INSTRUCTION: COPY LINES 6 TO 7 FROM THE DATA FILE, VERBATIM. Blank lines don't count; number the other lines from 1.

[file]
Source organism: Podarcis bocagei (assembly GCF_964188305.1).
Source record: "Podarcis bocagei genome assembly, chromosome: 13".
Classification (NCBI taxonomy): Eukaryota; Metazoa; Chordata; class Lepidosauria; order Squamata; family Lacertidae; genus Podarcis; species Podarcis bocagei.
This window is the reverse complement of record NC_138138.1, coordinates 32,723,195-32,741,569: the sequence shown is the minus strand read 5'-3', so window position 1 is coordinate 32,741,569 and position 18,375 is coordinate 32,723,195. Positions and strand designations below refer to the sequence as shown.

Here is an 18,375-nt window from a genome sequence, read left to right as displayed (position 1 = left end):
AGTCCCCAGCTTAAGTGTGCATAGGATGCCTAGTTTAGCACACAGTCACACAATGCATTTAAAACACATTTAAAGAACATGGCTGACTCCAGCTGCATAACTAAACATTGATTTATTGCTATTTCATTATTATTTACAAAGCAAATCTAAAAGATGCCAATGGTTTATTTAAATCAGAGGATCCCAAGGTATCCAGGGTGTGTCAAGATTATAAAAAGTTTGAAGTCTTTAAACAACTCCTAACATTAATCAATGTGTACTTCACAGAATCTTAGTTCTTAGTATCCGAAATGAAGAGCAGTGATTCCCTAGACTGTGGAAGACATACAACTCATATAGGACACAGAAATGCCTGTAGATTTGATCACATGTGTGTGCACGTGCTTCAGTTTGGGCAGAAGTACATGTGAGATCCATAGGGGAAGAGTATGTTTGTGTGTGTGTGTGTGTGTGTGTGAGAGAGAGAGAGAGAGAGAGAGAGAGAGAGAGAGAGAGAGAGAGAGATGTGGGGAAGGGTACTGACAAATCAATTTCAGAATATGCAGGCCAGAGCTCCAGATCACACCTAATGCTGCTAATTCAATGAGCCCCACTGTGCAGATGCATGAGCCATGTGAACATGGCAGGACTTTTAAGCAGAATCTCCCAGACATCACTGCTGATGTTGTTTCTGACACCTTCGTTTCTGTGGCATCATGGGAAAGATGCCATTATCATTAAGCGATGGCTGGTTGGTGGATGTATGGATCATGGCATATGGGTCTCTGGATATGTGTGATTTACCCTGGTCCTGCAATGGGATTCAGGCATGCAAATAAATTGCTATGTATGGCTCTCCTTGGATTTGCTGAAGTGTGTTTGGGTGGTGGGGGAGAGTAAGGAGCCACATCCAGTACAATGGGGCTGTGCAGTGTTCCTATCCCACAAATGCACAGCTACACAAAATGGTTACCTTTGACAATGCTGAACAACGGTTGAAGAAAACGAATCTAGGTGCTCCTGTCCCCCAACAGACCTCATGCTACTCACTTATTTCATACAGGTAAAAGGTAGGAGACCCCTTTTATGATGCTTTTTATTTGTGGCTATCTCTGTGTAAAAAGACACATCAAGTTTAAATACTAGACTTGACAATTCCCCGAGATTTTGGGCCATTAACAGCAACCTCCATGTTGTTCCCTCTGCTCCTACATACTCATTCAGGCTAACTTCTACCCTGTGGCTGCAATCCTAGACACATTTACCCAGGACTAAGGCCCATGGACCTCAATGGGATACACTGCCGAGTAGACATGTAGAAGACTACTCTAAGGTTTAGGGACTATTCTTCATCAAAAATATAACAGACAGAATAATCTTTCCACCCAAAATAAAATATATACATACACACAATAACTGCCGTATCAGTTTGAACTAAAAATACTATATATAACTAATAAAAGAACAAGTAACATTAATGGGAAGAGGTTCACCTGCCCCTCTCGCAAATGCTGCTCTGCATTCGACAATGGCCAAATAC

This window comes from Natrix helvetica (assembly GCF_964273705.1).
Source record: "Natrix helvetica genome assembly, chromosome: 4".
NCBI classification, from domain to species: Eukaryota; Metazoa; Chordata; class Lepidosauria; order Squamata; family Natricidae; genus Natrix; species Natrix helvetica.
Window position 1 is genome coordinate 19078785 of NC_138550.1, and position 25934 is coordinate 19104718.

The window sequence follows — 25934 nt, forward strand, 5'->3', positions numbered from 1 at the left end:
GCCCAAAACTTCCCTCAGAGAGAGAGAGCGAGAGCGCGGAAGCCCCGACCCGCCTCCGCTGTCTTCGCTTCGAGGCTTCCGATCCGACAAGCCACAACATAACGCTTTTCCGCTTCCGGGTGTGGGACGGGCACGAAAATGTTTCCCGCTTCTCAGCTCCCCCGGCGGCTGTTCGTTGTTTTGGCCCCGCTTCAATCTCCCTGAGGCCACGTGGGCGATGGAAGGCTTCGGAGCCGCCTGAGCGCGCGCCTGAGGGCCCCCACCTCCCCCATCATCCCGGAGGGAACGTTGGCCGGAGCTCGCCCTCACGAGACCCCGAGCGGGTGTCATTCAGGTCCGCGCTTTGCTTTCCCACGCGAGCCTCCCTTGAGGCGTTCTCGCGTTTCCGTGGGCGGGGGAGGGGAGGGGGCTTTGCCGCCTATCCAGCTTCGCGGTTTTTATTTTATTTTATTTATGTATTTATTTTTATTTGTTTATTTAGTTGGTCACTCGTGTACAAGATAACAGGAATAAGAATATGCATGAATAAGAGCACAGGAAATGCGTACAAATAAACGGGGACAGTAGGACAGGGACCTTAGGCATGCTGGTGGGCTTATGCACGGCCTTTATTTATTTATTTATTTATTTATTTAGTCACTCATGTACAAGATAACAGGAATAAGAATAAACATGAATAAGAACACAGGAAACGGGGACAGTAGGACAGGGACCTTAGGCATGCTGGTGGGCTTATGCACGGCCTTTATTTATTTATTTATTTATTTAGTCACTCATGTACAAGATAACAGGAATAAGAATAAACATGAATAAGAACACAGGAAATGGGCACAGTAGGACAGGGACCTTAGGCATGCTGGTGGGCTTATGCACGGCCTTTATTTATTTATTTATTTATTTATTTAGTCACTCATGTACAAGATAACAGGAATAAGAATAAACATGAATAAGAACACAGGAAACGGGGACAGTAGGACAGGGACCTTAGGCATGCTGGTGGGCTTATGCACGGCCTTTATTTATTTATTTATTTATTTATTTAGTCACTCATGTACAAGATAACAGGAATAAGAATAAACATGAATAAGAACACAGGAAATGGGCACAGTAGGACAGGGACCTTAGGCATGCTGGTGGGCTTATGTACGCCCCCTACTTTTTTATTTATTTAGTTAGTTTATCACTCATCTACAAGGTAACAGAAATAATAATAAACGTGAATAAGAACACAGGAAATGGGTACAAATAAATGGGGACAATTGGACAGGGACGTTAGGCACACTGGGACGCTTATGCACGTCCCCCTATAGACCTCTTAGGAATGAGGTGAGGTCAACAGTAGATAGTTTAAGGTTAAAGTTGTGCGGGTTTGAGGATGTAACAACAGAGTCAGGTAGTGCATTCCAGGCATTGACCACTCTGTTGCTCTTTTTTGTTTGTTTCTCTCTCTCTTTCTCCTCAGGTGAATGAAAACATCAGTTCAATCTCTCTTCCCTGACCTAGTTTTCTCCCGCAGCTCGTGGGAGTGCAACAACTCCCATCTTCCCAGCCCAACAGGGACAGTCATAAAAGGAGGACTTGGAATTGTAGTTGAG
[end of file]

AGTCCCCAGCTTAAGTGTGCATAGGATGCCTAGTTTAGCACACAGTCACACAATGCATTTAAAACACATTTAAAGAACATGGCTGACTCCAGCTGCATAACTAAACATTGATTTATTGCTATTTCATTATTATTTACAAAGCAAATCTAAAAGATGCCAATGGTTTATTTAAATCAGAGGATCCCAAGGTATCCAGGGTGTGTCAAGATTATAAAAAGTTTGAAGTCTTTAAACAACTCCTAACATTAATCAATGTGTACTTCACAGAATCTTAGTTCTTAGTATCCGAAATGAAGAGCAGTGATTCCCTAGACTGTGGAAGACATACAACTCATATAGGACACAGAAATGCCTGTAGATTTGATCACATGTGTGTGCACGTGCTTCAGTTTGGGCAGAAGTACATGTGAGATCCATAGGGGAAGAGTATGTTTGTGTGTGTGTGTGTGTGTGTGTGAGAGAGAGAGAGAGAGAGAGAGAGAGAGAGAGAGAGAGAGAGAGAGATGTGGGGAAGGGTACTGACAAATCAATTTCAGAATATGCAGGCCAGAGCTCCAGATCACACCTAATGCTGCTAATTCAATGAGCCCCACTGTGCAGATGCATGAGCCATGTGAACATGGCAGGACTTTTAAGCAGAATCTCCCAGACATCACTGCTGATGTTGTTTCTGACACCTTCGTTTCTGTGGCATCATGGGAAAGATGCCATTATCATTAAGCGATGGCTGGTTGGTGGATGTATGGATCATGGCATATGGGTCTCTGGATATGTGTGATTTACCCTGGTCCTGCAATGGGATTCAGGCATGCAAATAAATTGCTATGTATGGCTCTCCTTGGATTTGCTGAAGTGTGTTTGGGTGGTGGGGGAGAGTAAGGAGCCACATCCAGTACAATGGGGCTGTGCAGTGTTCCTATCCCACAAATGCACAGCTACACAAAATGGTTACCTTTGACAATGCTGAACAACGGTTGAAGAAAACGAATCTAGGTGCTCCTGTCCCCCAACAGACCTCATGCTACTCACTTATTTCATACAGGTAAAAGGTAGGAGACCCCTTTTATGATGCTTTTTATTTGTGGCTATCTCTGTGTAAAAAGACACATCAAGTTTAAATACTAGACTTGACAATTCCCCGAGATTTTGGGCCATTAACAGCAACCTCCATGTTGTTCCCTCTGCTCCTACATACTCATTCAGGCTAACTTCTACCCTGTGGCTGCAATCCTAGACACATTTACCCAGGACTAAGGCCCATGGACCTCAATGGGATACACTGCCGAGTAGACATGTAGAAGACTACTCTAAGGTTTAGGGACTATTCTTCATCAAAAATATAACAGACAGAATAATCTTTCCACCCAAAATAAAATATATACATACACACAATAACTGCCGTATCAGTTTGAACTAAAAATACTATATATAACTAATAAAAGAACAAGTAACATTAATGGGAAGAGGTTCACCTGCCCCTCTCGCAAATGCTGCTCTGCATTCGACAATGGCCAAATAC

This window comes from Natrix helvetica (assembly GCF_964273705.1).